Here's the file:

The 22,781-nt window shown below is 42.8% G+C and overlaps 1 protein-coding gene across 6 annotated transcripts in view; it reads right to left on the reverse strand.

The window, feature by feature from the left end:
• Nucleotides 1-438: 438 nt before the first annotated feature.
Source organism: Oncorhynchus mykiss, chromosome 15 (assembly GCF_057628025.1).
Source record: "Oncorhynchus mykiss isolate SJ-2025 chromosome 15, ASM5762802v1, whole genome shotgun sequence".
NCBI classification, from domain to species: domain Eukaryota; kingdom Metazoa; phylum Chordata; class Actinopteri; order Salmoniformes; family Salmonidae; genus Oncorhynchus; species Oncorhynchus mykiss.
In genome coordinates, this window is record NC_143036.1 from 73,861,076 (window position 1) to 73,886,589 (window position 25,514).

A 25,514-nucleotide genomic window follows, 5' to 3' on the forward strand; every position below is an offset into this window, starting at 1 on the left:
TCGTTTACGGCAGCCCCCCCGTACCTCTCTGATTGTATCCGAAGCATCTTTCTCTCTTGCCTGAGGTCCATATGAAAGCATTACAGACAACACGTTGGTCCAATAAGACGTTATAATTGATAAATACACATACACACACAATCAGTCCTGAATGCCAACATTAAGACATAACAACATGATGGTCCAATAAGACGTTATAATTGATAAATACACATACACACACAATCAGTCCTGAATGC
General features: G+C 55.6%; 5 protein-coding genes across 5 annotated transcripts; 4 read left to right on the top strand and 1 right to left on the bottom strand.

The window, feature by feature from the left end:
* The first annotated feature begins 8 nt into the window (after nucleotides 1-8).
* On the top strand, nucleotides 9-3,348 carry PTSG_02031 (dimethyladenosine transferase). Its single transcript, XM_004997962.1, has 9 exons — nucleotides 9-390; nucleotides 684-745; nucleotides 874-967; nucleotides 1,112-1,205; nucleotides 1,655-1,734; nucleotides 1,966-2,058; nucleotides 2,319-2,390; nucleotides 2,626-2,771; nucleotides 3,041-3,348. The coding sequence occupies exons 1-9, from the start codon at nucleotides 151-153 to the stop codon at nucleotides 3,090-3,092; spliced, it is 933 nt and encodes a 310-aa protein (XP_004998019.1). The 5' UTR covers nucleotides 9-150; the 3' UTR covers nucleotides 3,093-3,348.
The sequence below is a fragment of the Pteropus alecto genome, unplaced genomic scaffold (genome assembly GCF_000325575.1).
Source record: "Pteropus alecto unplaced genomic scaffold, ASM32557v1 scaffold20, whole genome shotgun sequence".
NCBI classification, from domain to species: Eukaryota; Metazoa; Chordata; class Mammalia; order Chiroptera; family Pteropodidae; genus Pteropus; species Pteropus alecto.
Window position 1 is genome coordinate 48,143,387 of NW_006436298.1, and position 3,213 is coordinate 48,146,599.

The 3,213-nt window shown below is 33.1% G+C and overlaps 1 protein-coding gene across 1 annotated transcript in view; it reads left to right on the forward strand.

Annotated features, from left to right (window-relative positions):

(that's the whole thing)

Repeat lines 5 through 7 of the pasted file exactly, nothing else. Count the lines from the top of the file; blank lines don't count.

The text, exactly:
Source record: "Oncorhynchus mykiss isolate SJ-2025 chromosome 15, ASM5762802v1, whole genome shotgun sequence".
NCBI classification, from domain to species: domain Eukaryota; kingdom Metazoa; phylum Chordata; class Actinopteri; order Salmoniformes; family Salmonidae; genus Oncorhynchus; species Oncorhynchus mykiss.
In genome coordinates, this window is record NC_143036.1 from 73,861,076 (window position 1) to 73,886,589 (window position 25,514).